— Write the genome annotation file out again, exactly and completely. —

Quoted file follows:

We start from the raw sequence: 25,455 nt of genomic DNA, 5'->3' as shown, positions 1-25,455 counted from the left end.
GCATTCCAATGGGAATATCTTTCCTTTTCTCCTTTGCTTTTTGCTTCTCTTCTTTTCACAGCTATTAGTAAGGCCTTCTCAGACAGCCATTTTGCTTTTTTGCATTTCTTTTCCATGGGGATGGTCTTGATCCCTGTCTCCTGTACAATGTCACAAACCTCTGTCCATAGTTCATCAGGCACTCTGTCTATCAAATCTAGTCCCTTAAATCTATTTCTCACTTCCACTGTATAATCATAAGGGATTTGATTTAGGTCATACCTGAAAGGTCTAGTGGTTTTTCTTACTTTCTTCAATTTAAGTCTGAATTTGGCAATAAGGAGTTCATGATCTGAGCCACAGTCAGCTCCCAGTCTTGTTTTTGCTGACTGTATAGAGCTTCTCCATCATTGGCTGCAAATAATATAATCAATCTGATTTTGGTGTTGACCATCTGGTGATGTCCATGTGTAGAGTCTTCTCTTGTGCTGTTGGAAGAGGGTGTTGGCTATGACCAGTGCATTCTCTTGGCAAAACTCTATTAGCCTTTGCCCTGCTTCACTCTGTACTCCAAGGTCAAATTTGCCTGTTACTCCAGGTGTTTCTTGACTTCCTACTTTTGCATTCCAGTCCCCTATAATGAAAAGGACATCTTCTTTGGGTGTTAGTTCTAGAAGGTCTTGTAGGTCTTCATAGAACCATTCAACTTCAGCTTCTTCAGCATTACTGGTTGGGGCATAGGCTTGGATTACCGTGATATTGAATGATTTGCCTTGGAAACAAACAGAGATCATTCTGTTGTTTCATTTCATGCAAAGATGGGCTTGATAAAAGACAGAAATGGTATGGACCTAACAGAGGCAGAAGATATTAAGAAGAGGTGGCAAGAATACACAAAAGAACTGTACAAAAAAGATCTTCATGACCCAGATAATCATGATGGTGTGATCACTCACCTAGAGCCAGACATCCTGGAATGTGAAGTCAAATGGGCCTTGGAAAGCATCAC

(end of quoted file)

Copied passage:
We start from the raw sequence: 25,455 nt of genomic DNA, 5'->3' as shown, positions 1-25,455 counted from the left end.
GCATTCCAATGGGAATATCTTTCCTTTTCTCCTTTGCTTTTTGCTTCTCTTCTTTTCACAGCTATTAGTAAGGCCTTCTCAGACAGCCATTTTGCTTTTTTGCATTTCTTTTCCATGGGGATGGTCTTGATCCCTGTCTCCTGTACAATGTCACAAACCTCTGTCCATAGTTCATCAGGCACTCTGTCTATCAAATCTAGTCCCTTAAATCTATTTCTCACTTCCACTGTATAATCATAAGGGATTTGATTTAGGTCATACCTGAAAGGTCTAGTGGTTTTTCTTACTTTCTTCAATTTAAGTCTGAATTTGGCAATAAGGAGTTCATGATCTGAGCCACAGTCAGCTCCCAGTCTTGTTTTTGCTGACTGTATAGAGCTTCTCCATCATTGGCTGCAAATAATATAATCAATCTGATTTTGGTGTTGACCATCTGGTGATGTCCATGTGTAGAGTCTTCTCTTGTGCTGTTGGAAGAGGGTGTTGGCTATGACCAGTGCATTCTCTTGGCAAAACTCTATTAGCCTTTGCCCTGCTTCACTCTGTACTCCAAGGTCAAATTTGCCTGTTACTCCAGGTGTTTCTTGACTTCCTACTTTTGCATTCCAGTCCCCTATAATGAAAAGGACATCTTCTTTGGGTGTTAGTTCTAGAAGGTCTTGTAGGTCTTCATAGAACCATTCAACTTCAGCTTCTTCAGCATTACTGGTTGGGGCATAGGCTTGGATTACCGTGATATTGAATGATTTGCCTTGGAAACAAACAGAGATCATTCTGTTGTTTCATTTCATGCAAAGATGGGCTTGATAAAAGACAGAAATGGTATGGACCTAACAGAGGCAGAAGATATTAAGAAGAGGTGGCAAGAATACACAAAAGAACTGTACAAAAAAGATCTTCATGACCCAGATAATCATGATGGTGTGATCACTCACCTAGAGCCAGACATCCTGGAATGTGAAGTCAAATGGGCCTTGGAAAGCATCAC